...one of the most highly
regarded and expertly designed C++ library projects in the
world. — Herb Sutter and Andrei
There is no need to “install Boost” in order to get started using Boost.Python. These instructions use Boost.Build projects, which will build those binaries as soon as they're needed. Your first tests may take a little longer while you wait for Boost.Python to build, but doing things this way will save you from worrying about build intricacies like which library binaries to use for a specific compiler configuration and figuring out the right compiler options to use yourself.
Of course it's possible to use other build systems to build Boost.Python and its extensions, but they are not officially supported by Boost. Moreover 99% of all “I can't build Boost.Python” problems come from trying to use another build system without first following these instructions.
If you want to use another system anyway, we suggest that you follow these
instructions, and then invoke
options to dump the build commands it executes to a file, so you can see what your alternate build system needs to do.
1. Get Boost; see sections 1 and 2 of the Boost Getting Started Guide.
2. Get the
bjam build driver.
See section 5 of the Boost Getting
3. cd into the
example/quickstart/ directory of your Boost.Python installation,
which contains a small example project.
from the example invocation from section 5 of the Boost Getting
Started Guide with “
to build all the test targets. Also add the argument “
--verbose-test” to see the output generated by
the tests when they are run. On Windows, your
invocation might look something like:
C:\\...\\quickstart> bjam toolset=msvc --verbose-test test
and on Unix variants, perhaps,
.../quickstart$ bjam toolset=gcc --verbose-test test
For the sake of concision, the rest of this guide will use unix-style forward slashes in pathnames instead of the backslashes with which Windows users may be more familiar. The forward slashes should work everywhere except in Command Prompt windows, where you should use backslashes.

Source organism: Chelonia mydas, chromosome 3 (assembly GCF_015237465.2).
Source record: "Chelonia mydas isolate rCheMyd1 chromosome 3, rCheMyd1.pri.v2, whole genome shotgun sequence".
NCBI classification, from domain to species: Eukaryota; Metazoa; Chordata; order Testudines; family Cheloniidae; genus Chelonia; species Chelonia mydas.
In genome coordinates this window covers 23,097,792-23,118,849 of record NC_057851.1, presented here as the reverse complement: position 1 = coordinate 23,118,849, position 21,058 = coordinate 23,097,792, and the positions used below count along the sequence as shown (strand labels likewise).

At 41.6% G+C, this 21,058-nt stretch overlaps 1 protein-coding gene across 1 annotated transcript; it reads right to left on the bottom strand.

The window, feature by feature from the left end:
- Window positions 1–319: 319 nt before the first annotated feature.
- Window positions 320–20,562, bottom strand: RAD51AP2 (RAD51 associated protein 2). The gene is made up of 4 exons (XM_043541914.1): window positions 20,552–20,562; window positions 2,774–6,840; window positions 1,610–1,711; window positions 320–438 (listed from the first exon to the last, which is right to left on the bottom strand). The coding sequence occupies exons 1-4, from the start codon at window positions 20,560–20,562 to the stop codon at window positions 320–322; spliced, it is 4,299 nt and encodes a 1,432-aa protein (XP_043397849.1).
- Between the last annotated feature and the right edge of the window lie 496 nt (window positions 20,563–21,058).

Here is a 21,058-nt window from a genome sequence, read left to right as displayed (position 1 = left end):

If you followed this procedure successfully, you will have built an extension
and tested it by running a Python script called
You will also have built and run a simple application called
embedding that embeds python.
If you're seeing lots of compiler and/or linker error messages, it's probably
because Boost.Build is having trouble finding your Python installation.
You might want to pass the
--debug-configuration option to
bjam the first few times you invoke it,
to make sure that Boost.Build is correctly locating all the parts of your
Python installation. If it isn't, consider Configuring
Boost.Build as detailed below.
If you're still having trouble, Someone on one of the following mailing lists may be able to help:
Rejoice! If you're new to Boost.Python, at this point it might be a good idea to ignore build issues for a while and concentrate on learning the library by going through the Tutorial and perhaps some of the Reference Manual, trying out what you've learned about the API by modifying the quickstart project.
If you're content to keep your extension module forever in one source file
extending.cpp, inside your Boost.Python distribution,
and import it forever as
then you can stop here. However, it's likely that you will want to make
a few changes. There are a few things you can do without having to learn
Boost.Build in depth.
The project you just built is specified in two files in the current directory:
boost-build.jam, which tells
where it can find the interpreted code of the Boost build system, and
Jamroot, which describes
the targets you just built. These files are heavily commented, so they
should be easy to modify. Take care, however, to preserve whitespace. Punctuation
; will not be recognized
as intended by
it is not surrounded by whitespace.
You'll probably want to copy this project elsewhere so you can change it without modifying your Boost distribution. To do that, simply
a. copy the entire
example/quickstart/ directory into a new directory.
b. In the new copies of
Jamroot, locate the
relative path near the top of the file that is clearly marked by a comment,
and edit that path so that it refers to the same directory your Boost
distribution as it referred to when the file was in its original location
For example, if you moved the project from
/home/dave/my-project, you could change the first
and change the first path in
The names of additional source files involved in building your extension
module or embedding application can be listed in
embedding.cpp respectively. Just be sure to leave
whitespace around each filename:
… file1.cpp file2.cpp file3.cpp …
Naturally, if you want to change the name of a source file you can tell
Boost.Build about it by editing the name in
The name of the extension module is determined by two things:
To change the name of the extension module from
hello, you'd edit
python-extension extending : extending.cpp ;
python-extension hello : extending.cpp ;
and you'd edit extending.cpp, changing